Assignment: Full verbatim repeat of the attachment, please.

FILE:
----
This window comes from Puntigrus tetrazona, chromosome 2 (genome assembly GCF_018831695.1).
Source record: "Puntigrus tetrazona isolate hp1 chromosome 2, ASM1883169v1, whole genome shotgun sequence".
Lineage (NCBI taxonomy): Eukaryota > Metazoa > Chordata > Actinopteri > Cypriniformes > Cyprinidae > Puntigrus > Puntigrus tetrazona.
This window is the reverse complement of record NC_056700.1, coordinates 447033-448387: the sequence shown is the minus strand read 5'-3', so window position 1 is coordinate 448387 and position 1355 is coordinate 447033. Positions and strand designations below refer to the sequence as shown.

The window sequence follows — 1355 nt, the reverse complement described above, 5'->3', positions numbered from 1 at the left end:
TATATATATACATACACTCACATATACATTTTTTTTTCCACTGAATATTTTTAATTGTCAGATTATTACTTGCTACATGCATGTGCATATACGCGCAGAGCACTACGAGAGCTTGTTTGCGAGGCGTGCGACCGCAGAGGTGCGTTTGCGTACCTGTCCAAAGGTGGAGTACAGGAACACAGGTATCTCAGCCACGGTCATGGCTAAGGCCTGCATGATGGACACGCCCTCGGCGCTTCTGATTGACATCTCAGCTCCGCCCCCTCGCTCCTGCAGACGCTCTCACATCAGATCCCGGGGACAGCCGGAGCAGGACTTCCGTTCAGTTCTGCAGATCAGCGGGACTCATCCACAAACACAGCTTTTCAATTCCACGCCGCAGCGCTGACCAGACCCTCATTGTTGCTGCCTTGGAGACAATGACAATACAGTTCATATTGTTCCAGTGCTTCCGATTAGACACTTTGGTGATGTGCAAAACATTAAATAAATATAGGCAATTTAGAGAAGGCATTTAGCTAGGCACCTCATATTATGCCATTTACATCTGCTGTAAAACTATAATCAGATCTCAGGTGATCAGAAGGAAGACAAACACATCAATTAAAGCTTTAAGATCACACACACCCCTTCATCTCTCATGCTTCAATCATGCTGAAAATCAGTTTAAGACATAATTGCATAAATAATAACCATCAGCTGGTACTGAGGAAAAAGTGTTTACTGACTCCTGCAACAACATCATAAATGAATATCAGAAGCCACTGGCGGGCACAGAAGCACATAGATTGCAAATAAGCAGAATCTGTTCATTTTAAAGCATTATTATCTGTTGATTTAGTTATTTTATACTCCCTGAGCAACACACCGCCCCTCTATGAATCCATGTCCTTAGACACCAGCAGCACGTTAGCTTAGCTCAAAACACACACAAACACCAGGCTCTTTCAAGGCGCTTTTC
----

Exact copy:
This window comes from Puntigrus tetrazona, chromosome 2 (genome assembly GCF_018831695.1).
Source record: "Puntigrus tetrazona isolate hp1 chromosome 2, ASM1883169v1, whole genome shotgun sequence".
Lineage (NCBI taxonomy): Eukaryota > Metazoa > Chordata > Actinopteri > Cypriniformes > Cyprinidae > Puntigrus > Puntigrus tetrazona.
This window is the reverse complement of record NC_056700.1, coordinates 447033-448387: the sequence shown is the minus strand read 5'-3', so window position 1 is coordinate 448387 and position 1355 is coordinate 447033. Positions and strand designations below refer to the sequence as shown.

The window sequence follows — 1355 nt, the reverse complement described above, 5'->3', positions numbered from 1 at the left end:
TATATATATACATACACTCACATATACATTTTTTTTTCCACTGAATATTTTTAATTGTCAGATTATTACTTGCTACATGCATGTGCATATACGCGCAGAGCACTACGAGAGCTTGTTTGCGAGGCGTGCGACCGCAGAGGTGCGTTTGCGTACCTGTCCAAAGGTGGAGTACAGGAACACAGGTATCTCAGCCACGGTCATGGCTAAGGCCTGCATGATGGACACGCCCTCGGCGCTTCTGATTGACATCTCAGCTCCGCCCCCTCGCTCCTGCAGACGCTCTCACATCAGATCCCGGGGACAGCCGGAGCAGGACTTCCGTTCAGTTCTGCAGATCAGCGGGACTCATCCACAAACACAGCTTTTCAATTCCACGCCGCAGCGCTGACCAGACCCTCATTGTTGCTGCCTTGGAGACAATGACAATACAGTTCATATTGTTCCAGTGCTTCCGATTAGACACTTTGGTGATGTGCAAAACATTAAATAAATATAGGCAATTTAGAGAAGGCATTTAGCTAGGCACCTCATATTATGCCATTTACATCTGCTGTAAAACTATAATCAGATCTCAGGTGATCAGAAGGAAGACAAACACATCAATTAAAGCTTTAAGATCACACACACCCCTTCATCTCTCATGCTTCAATCATGCTGAAAATCAGTTTAAGACATAATTGCATAAATAATAACCATCAGCTGGTACTGAGGAAAAAGTGTTTACTGACTCCTGCAACAACATCATAAATGAATATCAGAAGCCACTGGCGGGCACAGAAGCACATAGATTGCAAATAAGCAGAATCTGTTCATTTTAAAGCATTATTATCTGTTGATTTAGTTATTTTATACTCCCTGAGCAACACACCGCCCCTCTATGAATCCATGTCCTTAGACACCAGCAGCACGTTAGCTTAGCTCAAAACACACACAAACACCAGGCTCTTTCAAGGCGCTTTTC